Design Insights Insight School of Interior Design has courses for everyone. You can get an overview of interior design in an eight-day Introduction to Interior Design course, which begins in October 2017; or, if you’re looking for something more in-depth, try the Residential Interiors Certificate. It starts in September and you can choose to study full-time for three months or part-time for one year. Insight School also offers over 15 short courses, and the first five EL readers to email info@ insightschoolhk.com will win a one-day short course worth HK$2,600. In your email, explain which short course you’d like to win and why. 2114 2021 | insightschoolhk.com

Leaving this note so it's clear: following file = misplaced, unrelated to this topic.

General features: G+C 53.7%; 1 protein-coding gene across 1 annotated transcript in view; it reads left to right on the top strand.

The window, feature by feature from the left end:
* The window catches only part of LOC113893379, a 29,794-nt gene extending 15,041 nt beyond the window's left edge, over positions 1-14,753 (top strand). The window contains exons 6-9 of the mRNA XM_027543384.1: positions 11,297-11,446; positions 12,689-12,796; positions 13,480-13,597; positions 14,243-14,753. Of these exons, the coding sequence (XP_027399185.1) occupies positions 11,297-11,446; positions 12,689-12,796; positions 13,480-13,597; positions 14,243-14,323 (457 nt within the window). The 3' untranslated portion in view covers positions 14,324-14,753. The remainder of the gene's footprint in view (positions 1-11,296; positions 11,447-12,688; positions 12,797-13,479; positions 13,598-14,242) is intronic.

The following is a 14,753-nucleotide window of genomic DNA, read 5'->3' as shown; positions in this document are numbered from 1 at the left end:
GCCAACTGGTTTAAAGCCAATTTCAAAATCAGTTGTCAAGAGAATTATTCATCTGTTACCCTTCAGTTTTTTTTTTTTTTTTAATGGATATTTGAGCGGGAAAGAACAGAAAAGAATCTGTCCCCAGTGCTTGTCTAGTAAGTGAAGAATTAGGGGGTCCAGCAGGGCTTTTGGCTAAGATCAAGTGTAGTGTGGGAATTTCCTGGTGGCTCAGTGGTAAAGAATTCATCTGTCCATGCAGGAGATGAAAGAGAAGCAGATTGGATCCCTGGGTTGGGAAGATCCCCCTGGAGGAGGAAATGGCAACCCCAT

FRENCH CONNECTION Luxury properties on a working wine estate at Château Capitoul in the South of France are being released by developers Domaine & Demeure . Located in the Languedoc region, just four kilometres from the Mediterranean coast, Château Capitoul is on the edge of the Massif de la Clape nature reserve. The45properties for sale range from 80 to 200 square metres in size, with two to four bedrooms. All are furnished and have outside space for cooking and dining, while the larger houses have gardens with private swimming pools. The Château building has a restaurant and a spa, and owners will also get an annual allocation from the vineyard’s yield. 9539 1329 | domainedemeure.com



SPORT Cathay Pacific/HSBC Hong Kong Sevens (7-9 APRIL)